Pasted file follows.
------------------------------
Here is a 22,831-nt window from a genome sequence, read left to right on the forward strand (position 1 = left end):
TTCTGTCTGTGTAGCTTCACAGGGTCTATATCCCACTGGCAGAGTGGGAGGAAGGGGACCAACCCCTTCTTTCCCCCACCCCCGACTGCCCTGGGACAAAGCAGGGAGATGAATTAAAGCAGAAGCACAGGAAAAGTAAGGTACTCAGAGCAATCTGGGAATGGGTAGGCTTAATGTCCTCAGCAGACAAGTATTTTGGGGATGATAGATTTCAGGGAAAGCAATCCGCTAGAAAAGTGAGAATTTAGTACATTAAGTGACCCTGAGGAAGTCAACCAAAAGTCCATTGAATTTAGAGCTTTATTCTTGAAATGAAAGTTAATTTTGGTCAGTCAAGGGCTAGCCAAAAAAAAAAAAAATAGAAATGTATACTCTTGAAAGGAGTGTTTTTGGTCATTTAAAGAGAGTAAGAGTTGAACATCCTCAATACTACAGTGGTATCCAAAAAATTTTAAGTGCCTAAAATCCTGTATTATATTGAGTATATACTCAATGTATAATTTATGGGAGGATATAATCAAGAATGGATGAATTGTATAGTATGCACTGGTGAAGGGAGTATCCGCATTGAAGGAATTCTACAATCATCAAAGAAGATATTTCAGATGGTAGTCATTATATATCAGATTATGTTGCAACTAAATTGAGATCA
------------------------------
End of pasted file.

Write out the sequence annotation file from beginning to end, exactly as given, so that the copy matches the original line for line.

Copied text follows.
Here is a 22,831-nt window from a genome sequence, read left to right on the forward strand (position 1 = left end):
TTCTGTCTGTGTAGCTTCACAGGGTCTATATCCCACTGGCAGAGTGGGAGGAAGGGGACCAACCCCTTCTTTCCCCCACCCCCGACTGCCCTGGGACAAAGCAGGGAGATGAATTAAAGCAGAAGCACAGGAAAAGTAAGGTACTCAGAGCAATCTGGGAATGGGTAGGCTTAATGTCCTCAGCAGACAAGTATTTTGGGGATGATAGATTTCAGGGAAAGCAATCCGCTAGAAAAGTGAGAATTTAGTACATTAAGTGACCCTGAGGAAGTCAACCAAAAGTCCATTGAATTTAGAGCTTTATTCTTGAAATGAAAGTTAATTTTGGTCAGTCAAGGGCTAGCCAAAAAAAAAAAAAATAGAAATGTATACTCTTGAAAGGAGTGTTTTTGGTCATTTAAAGAGAGTAAGAGTTGAACATCCTCAATACTACAGTGGTATCCAAAAAATTTTAAGTGCCTAAAATCCTGTATTATATTGAGTATATACTCAATGTATAATTTATGGGAGGATATAATCAAGAATGGATGAATTGTATAGTATGCACTGGTGAAGGGAGTATCCGCATTGAAGGAATTCTACAATCATCAAAGAAGATATTTCAGATGGTAGTCATTATATATCAGATTATGTTGCAACTAAATTGAGATCA